You may be a bit surprised to read that the resonating valence bond theory (VBT) says that metallic bonds are essentially covalent in nature. The statement sounds contradictory, but Linus Pauling proposed otherwise by introducing VBT in 1949, also known as Pauling’s theory of metals. What is all the mystery about, and how can a metallic bond behave as a covalent bond with resonating electron pairs? Let’s wait no more and quickly start reading!
What is resonating VBT of metals – Definition
According to Linus Pauling’s VBT, or the resonance model of metallic bonding, a solid metallic structure is believed to involve electron pair resonance between each atom and its neighbouring atoms. Many different resonance forms contribute to the overall stability of the metal structure.
Example: The resonating VBT model of lithium metal
The electronic configuration of lithium (Li) is 1s2 2s1.
It has one valence electron, which it loses to form a positively charged Li+ ion.
X-ray diffraction studies reveal that each Li atom is bonded to eight neighbouring atoms in the metallic crystal.
Considering a single valence electron of Li, it is impossible for it to bind with eight other atoms. However, the VBT of metallic bonding suggests that it is possible through the resonance model. A covalent bond can be formed between a Li atom and its neighboring Li atoms (as shown below).
The central metal atom gains a negative charge by accommodating an extra valence electron. Contrarily, the metal atom in front of it gains a positive charge on account of losing a valence electron as per the electron sea theory. Consequently, the covalent bonds are dynamic, i.e., these oscillate between alternate interatomic positions in metals.
The charges are not permanent; rather, they keep rotating from one position to another with a simultaneous movement of the covalent bonds. This charge delocalization is known as resonance. The resonance present in lithium metal leads to the following resonance forms. The actual lithium structure is a hybrid of all the contributing forms.
VBT of metallic bonding – History
Linus Pauling initially proposed the synchronized resonance of electron pairs in a metallic structure. It refers to a state in which all covalent bonds resonate in the same manner, and the valence electronic configuration of each atom stays undisturbed.
However, later on, Pauling realized that in metal atoms, instead of all bonds resonating at the same time, a single bond can resonate on its own. This gave birth to the concept of unsynchronized resonance. Unsynchronized resonance further endorsed VBT by conferring unusual stability to metal structures.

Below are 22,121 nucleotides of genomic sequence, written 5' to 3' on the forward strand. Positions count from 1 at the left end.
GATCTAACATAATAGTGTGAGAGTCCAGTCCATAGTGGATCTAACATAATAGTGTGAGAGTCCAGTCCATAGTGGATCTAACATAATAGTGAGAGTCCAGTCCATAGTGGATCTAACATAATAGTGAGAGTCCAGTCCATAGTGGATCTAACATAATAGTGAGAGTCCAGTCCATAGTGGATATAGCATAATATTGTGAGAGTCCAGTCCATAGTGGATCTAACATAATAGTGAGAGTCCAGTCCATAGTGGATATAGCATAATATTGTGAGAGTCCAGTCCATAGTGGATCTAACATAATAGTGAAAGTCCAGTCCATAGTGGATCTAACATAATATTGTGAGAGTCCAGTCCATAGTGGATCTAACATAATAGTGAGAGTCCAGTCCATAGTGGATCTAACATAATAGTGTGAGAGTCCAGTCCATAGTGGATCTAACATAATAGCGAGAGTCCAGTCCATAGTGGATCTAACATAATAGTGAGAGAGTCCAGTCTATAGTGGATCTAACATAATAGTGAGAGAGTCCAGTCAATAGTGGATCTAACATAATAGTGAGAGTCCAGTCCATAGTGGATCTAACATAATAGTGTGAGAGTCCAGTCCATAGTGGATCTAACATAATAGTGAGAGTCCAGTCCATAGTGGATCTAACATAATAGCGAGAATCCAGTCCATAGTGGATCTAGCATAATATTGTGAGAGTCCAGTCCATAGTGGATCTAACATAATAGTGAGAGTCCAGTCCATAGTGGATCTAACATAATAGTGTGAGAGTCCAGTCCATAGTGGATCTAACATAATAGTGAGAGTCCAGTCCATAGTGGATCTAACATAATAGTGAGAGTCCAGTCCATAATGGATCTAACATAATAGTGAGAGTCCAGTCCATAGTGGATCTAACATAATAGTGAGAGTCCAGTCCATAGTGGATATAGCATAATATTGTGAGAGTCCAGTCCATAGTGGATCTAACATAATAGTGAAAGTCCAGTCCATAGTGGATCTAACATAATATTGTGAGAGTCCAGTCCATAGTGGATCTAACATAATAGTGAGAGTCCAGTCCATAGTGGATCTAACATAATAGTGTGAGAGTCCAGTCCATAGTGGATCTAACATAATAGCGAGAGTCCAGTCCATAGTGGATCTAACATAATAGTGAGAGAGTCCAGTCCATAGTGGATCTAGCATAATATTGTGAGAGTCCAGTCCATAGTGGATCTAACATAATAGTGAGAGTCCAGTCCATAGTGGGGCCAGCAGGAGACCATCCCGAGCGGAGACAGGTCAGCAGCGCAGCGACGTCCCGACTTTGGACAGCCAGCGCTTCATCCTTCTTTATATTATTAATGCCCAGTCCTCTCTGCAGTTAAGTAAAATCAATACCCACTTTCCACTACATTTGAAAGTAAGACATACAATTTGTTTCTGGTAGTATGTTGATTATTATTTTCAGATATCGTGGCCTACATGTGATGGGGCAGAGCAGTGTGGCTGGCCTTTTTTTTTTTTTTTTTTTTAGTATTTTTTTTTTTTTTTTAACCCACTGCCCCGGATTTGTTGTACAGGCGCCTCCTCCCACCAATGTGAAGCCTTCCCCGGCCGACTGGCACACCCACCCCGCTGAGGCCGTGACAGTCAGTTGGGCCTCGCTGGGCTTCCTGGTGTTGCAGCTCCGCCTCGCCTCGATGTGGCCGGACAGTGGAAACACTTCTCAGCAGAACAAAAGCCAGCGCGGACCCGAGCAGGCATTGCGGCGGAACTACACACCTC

Fundamentals of the VBT of metallic bonding
While discussing the above example, if a question came to your mind that how can Li form two covalent bonds at a time if it has a single valence electron only? Then this is a very valid question. However, it is possible as per the VBT of metallic bonding. Similar to what we studied in the valence bond theory of simple covalently bonded molecules, hybridization occurs in the atoms bonded via metallic bonding. Two Li covalent bonds are formed by the sp hybridization of the central atom. Thus, empty orbitals must be available for hybridization in order to draw metallic resonance structures as per VBT.
The Li atom has three empty p orbitals in its outermost shell (n=2). One s and one p atomic orbital of lithium hybridize to form two sp hybrid orbitals. Each sp hybrid orbital overlaps with the s-orbital of an adjacent Li atom to form Li-Li-Li covalent bonds in the resonance model.
As another example, let’s see how we can draw the resonance model for sodium metal as per the valence bond theory of metallic bonding.
VBT in metals solved problem
Problem: How can we draw the VBT resonance model for potassium metal ?
Tip: Try it by yourself and then see the explanation given below.
The electronic configuration of potassium (K) is 1s2 2s2 2p6 3s1.
It has one valence electron while the 3p orbitals are empty, which can facilitate hybridization. Thus, we can draw the resonance structures for potassium metal, as shown below.
All K-atoms are unhybridized in resonance structure 1. Resonance structures 2 and 3 use sp hybrid orbitals of potassium to form covalent bonds with adjacent atoms.
Do you know metal atomic orbitals can also combine to form new molecular orbitals after metallic bonding? Learn more about it in our next article: band theory of metals.
You may also like:
1. Mohallem, J. R., R. O. Vianna, A. D. Quintão, A. C. Pavão, and R. McWeeny. 1997. ‘Pauling’s resonating valence bond theory of metals: some studies on lithium clusters’, Zeitschrift für Physik D Atoms, Molecules and Clusters, 42: 135-43.
2. Pauling, Linus. 1949. ‘The resonating-valence-bond theory of metals’, Physica, 15: 23-28.
3. Sanaullah. 2016. Inorganic Chemistry.